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Walking in a winter wonderlandOh the weather outside is frightfulBaby it’s colA Sunny Christmasd outside….

RECORD SCRATCH! STOP! I don’t know what it’s like where you are right now, but the only white part of Christmas where I live is the sugar-white sand of the beaches. Continue reading “When it doesn’t look like Christmas…”

First Kiss Friday with guest Caroline Warfield

A sweet excerpt on time for the holidays.

Sherry Ewing

It’s another First Kiss Friday and today I have my friend Caroline Warfield as my guest. Caroline has a new story out entitled Charlotte’s Christmas Vigil that is just in time for the holiday’s. We hope you enjoy this first kiss scene. Happy reading!

Excerpt:

“Don’t get up, Lottie. Are you well?” He raised the candle to see her face better. The purple smudges under her eyes hadn’t abated.

She looked back, puzzled. “Well enough. Why did you come?”

His eyes scanned her, from the glorious hair to the tips of those graceful toes. He tried to remind himself of his professional demeanor, but diagnosis played no part in this scrutiny.

“Salvo?” Lottie asked, her voice thick.

“I’m sorry, Lottie. You should not be embroiled in my family’s crisis.”

She pulled her gown down to cover herself. He suspected she blushed rather in the semi-darkness, but he couldn’t pull his…

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It’s beginning to look a lot like….

peppermint-swirl
The “Peppermint Swirl” afghan I made looks very festive!

Now is the time when so many of us – especially the crafters among us – are frantically working on the handmade gifts that we plan to give to our friends and family. A handmade gift is the perfect way to share just a little part of ourselves with those we love. Continue reading “It’s beginning to look a lot like….”

Friday Features Never Too Late

C.D. Hersh

Friday Features

Welcomes

Caroline Warfield

An Introduction

When the Bluestocking Belles let their readers select story elements for their next anthology, I was given a trope (a compromising situation that isn’t what it seems) and three other things (a Bible, an heroine in her thirties with hazel eyes, and a wise old man) that I had to include in my story. The setting that popped into my mind almost immediately was France in 1916. You may guess that unleashed the need for research. The result of it all was my story “Roses in Picardy” in the anthology Never Too Late, which goes live November 4. TOMORROW!

Food in the Trenches 1916

First of all, keep in mind that no one starved. The aphorism that an army runs on its stomach was as true then as ever. The armies made every effort to feed their men, even while civilian populations actually…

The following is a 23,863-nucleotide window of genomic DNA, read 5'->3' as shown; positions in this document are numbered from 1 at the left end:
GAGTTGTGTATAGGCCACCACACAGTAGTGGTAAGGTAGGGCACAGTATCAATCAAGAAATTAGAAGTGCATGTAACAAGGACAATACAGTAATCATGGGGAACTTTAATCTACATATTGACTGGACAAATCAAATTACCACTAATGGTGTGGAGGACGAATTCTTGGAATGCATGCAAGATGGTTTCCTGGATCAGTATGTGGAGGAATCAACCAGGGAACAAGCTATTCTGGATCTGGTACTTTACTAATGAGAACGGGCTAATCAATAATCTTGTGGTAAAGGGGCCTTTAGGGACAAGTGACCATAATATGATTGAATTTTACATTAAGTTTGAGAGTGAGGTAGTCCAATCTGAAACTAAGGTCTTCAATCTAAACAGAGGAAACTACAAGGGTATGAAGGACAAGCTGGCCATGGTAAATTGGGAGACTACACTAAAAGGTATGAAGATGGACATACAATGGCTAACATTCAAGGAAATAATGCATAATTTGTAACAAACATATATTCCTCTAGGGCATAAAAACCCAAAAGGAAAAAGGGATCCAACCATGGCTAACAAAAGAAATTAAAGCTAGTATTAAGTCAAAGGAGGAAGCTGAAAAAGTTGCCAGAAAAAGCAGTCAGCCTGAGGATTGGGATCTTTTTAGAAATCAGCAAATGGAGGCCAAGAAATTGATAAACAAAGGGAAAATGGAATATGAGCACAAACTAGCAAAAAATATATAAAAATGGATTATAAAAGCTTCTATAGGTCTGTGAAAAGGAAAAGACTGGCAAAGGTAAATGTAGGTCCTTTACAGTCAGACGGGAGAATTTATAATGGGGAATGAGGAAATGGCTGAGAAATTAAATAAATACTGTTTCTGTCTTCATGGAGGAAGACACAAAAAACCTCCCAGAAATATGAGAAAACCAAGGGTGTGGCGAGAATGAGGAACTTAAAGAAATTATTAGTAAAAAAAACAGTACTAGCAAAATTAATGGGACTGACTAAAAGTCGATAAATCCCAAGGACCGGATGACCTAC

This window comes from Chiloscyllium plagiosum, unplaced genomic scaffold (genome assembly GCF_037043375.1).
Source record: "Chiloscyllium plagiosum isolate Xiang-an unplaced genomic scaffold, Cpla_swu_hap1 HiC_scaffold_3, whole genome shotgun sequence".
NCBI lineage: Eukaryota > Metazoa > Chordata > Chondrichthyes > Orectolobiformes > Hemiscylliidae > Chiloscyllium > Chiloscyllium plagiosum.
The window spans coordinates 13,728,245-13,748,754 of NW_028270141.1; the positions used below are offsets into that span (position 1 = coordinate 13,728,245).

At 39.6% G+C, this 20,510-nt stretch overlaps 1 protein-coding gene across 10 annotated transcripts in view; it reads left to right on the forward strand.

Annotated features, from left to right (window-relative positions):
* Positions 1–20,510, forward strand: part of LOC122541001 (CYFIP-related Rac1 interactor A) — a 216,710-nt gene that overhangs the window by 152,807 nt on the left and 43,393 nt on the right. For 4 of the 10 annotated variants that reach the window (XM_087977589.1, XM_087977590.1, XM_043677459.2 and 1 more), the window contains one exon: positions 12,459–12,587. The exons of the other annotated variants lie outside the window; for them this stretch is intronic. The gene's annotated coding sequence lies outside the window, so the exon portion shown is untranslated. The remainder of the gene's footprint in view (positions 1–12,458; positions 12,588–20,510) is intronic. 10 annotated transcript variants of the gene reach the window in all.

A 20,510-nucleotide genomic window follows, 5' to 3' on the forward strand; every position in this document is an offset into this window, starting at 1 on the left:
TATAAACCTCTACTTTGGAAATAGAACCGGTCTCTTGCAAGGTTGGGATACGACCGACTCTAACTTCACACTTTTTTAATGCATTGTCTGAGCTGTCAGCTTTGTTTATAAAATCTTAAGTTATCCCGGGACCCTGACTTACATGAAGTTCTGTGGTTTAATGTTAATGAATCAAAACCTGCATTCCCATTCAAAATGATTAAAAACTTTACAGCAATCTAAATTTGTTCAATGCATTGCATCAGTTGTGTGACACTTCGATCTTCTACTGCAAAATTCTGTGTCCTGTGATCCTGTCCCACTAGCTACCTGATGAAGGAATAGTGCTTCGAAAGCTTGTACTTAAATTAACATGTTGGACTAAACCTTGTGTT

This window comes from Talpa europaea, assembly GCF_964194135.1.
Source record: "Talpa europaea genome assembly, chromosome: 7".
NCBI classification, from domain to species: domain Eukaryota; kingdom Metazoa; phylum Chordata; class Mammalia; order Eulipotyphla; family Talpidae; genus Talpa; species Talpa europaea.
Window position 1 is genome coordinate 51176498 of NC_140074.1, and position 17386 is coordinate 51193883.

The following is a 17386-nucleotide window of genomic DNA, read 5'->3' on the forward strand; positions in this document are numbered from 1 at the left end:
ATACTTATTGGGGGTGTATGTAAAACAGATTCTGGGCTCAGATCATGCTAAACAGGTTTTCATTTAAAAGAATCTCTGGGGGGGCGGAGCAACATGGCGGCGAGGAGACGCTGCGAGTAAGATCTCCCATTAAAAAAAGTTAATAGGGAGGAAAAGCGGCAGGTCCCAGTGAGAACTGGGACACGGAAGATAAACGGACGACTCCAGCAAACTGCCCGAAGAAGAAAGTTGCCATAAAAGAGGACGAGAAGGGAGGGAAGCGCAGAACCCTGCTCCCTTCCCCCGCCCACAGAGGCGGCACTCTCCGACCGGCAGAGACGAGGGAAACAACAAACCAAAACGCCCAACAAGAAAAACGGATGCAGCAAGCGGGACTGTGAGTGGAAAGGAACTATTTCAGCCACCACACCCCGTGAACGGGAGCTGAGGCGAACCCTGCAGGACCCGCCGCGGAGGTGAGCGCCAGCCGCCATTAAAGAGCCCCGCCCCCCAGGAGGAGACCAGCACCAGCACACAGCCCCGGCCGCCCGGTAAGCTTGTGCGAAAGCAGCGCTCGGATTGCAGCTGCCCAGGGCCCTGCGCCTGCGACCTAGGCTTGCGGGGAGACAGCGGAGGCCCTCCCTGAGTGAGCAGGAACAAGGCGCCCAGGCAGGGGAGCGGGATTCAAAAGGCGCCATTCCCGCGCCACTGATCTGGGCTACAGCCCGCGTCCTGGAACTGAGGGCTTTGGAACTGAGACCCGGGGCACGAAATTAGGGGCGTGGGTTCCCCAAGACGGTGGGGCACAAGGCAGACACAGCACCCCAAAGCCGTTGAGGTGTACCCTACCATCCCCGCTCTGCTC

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Time Travel

From History Imagined, about the long arc of history.

History Imagined

time travel Standing Stones of Stenness (Author’s Photo)

I learned at a young age that time is relative, particularly historical time. Something ancient history to me might be a fond memory to my parents or grand parents. (Or not so fond, as in the Great Depression or various wars.) My mother liked to laugh about the occasion when she woke up her history-obsessed daughter so she could view a site we passed during a long trip. She knew I hated to miss a historical marker. I supposedly commented, “That isn’t very old. Groton is older,” and promptly went back to sleep. We lived in Groton Massachusetts for less than a year, but it had apparently reset my historical clock from Midwest time to New England time.

On my first visit to London, I had a similar experience. I took the underground to the Tower of London, the first place on my wish…

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Venice, The Foundry, The Ghetto

Lady Charlotte’s Christmas Vigil is set in Venice…travel always wakes up Caroline’s muse.

History Imagined

Islands pepper the well known Venetian lagoon, but canals and rivulets divide within the city proper into islands as well. Venice set aside one of those islands, site of a copper foundry, as the Jewish quarter 501 years ago. I toured it in fascination during my rambles a few years ago; I went back the next day. The Venetian Ghetto was and continues to be a vibrant center of Jewish culture.

The Ponte Vecchio Ghetto, once gated and locked at night. The multi-stories are a clue you are entering the ghetto.

Though confined to their own quarter, Venetian Jews enjoyed relatively more freedom than they did in other parts of Europe—if being relieved from the threat of forced conversion (such as they faced in Rome or Spain in the 1500s) or pogroms (such as took place in Germany and elsewhere) can be considered freedom. The resulting influx of people swelled…